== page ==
MR STEWART: My name is Angus Stewart. I'm an advocate at the Durban Bar briefed by the Campus Law Clinic. I'm


2A representing Mr Luthuli and his interests in these proceedings.

MR LYSTER: Thank you. Mr Luthuli, are you - you can hear me through the earphones? Are you familiar with the machinery, the simultaneous translation? Thank you. Can you give us your full names, please?

DALUXOLO WORDSWORTH LUTHULI: (Sworn States) (Through Interpreter)

MR LYSTER: Mr Macadam.

MR MACADAM: Thank you, Mr Chairperson. Mr Luthuli, how old are you at this stage? --- I'm 49 years old.

Is it correct that you originally grew up in the Hammarsdale area of KwaZulu-Natal? --- Yes.

And is it further correct that your family had a long term association with the political party, the African National Congress? --- Yes, that's correct.

And after the banning of this organisation as a political party, did you at any stage decide to join the armed wing of the African National Congress known as Umkhonto Wesizwe? --- That's ... [break in recording].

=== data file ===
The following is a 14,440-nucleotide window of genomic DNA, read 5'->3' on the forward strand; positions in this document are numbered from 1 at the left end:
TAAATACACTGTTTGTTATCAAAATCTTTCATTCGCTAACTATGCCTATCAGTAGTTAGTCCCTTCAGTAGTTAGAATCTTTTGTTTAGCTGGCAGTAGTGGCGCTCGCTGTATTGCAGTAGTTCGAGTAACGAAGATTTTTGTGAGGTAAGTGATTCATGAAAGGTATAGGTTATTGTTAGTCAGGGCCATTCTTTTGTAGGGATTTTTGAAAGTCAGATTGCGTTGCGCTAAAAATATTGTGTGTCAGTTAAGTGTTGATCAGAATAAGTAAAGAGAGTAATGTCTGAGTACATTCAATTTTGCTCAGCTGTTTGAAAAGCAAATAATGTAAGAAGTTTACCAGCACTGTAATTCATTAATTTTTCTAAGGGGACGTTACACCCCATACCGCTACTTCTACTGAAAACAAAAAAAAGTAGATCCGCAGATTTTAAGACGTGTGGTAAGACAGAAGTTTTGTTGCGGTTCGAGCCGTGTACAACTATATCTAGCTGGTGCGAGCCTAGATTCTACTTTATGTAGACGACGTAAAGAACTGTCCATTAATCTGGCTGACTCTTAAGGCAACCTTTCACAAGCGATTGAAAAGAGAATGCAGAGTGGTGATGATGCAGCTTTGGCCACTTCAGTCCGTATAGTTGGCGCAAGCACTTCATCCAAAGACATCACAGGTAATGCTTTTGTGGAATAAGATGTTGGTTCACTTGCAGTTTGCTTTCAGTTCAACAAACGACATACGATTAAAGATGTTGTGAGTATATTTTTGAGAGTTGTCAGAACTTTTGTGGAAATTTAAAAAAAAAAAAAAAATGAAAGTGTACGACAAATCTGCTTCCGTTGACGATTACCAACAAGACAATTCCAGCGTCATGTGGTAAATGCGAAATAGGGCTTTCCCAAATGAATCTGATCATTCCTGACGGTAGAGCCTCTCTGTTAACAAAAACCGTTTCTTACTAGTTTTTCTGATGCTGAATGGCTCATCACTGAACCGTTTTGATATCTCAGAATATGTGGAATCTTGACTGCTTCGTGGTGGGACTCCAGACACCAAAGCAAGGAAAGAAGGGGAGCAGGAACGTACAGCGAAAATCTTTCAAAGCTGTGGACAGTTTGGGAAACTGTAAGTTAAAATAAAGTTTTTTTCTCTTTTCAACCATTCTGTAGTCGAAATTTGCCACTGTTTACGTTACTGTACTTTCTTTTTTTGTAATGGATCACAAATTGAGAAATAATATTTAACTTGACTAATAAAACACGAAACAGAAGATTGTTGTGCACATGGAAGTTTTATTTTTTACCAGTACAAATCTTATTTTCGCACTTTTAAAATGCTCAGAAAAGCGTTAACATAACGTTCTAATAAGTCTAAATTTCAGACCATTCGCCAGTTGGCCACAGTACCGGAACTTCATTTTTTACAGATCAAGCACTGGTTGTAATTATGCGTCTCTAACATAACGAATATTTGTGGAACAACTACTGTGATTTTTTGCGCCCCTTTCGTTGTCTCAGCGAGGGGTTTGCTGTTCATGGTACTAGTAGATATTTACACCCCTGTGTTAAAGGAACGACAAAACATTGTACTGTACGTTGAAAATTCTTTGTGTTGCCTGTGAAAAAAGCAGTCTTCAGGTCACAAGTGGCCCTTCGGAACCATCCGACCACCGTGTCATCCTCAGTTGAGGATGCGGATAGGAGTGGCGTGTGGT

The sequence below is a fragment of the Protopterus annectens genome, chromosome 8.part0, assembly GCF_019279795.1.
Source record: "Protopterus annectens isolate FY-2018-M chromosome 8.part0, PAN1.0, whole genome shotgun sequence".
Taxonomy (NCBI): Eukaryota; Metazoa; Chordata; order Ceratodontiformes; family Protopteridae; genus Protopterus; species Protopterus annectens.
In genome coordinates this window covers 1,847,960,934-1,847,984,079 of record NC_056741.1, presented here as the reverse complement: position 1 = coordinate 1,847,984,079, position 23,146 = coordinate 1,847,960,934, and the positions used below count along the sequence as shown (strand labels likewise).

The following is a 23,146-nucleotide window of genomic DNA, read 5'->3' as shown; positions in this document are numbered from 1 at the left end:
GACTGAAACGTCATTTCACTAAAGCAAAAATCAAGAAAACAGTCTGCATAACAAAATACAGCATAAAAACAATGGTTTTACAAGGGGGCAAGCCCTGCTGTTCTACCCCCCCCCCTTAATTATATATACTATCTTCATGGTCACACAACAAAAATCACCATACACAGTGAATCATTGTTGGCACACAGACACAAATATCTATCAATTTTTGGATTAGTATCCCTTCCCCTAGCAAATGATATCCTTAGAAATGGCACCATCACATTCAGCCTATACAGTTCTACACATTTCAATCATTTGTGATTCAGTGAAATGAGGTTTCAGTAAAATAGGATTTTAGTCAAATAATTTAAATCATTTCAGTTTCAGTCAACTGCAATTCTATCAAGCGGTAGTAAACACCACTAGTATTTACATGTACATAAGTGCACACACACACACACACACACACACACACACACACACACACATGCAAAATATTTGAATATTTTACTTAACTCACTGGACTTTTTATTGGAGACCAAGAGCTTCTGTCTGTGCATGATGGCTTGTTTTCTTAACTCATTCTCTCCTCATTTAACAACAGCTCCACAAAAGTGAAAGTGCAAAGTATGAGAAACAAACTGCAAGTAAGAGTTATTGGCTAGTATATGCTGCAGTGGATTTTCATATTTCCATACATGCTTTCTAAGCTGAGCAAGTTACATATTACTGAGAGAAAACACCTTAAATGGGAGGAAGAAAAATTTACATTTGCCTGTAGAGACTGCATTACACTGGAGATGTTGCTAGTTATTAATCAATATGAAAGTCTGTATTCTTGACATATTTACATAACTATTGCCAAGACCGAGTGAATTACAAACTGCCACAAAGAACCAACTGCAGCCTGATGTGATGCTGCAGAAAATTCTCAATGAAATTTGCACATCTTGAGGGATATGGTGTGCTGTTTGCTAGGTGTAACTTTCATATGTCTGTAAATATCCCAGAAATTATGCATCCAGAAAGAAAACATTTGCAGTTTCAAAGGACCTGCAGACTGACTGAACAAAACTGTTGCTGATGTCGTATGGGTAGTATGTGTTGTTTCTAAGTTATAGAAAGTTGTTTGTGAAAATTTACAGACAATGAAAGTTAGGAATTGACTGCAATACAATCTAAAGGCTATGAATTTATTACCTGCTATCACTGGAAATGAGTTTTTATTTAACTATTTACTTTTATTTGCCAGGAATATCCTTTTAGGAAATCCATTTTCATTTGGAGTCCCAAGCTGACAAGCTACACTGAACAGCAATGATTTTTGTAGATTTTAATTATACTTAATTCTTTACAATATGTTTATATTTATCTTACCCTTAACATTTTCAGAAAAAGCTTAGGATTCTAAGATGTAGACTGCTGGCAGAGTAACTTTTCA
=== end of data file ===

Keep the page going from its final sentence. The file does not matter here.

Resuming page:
And as a result of that decision, did you then proceed to leave the country and received extensive military training? --- Yes, that's correct.

And having received this training, were you then deployed by Umkhonto Wesizwe in an operational context? --- Yes.

And at a certain stage, were you arrested and put on trial on a terrorism related charge? --- Yes, that's correct.

And you were sentenced to a lengthy term of imprisonment to be served at Robben Island? --- Yes,


2A that's correct.

When you were released from serving that term of imprisonment, did you become involved in politics at all? --- Yes.

How did you become involved in politics? --- Coming out from prison I joined the IFP. However, I wasn't a very active person, as I have become active in 1985.

And in 1985, did you still have any loyalty or affiliation to the African National Congress? --- Yes.

And did that loyalty or affiliation change at any stage? --- Yes, it changed, because the ANC regarded Inkatha as the enemy of the people.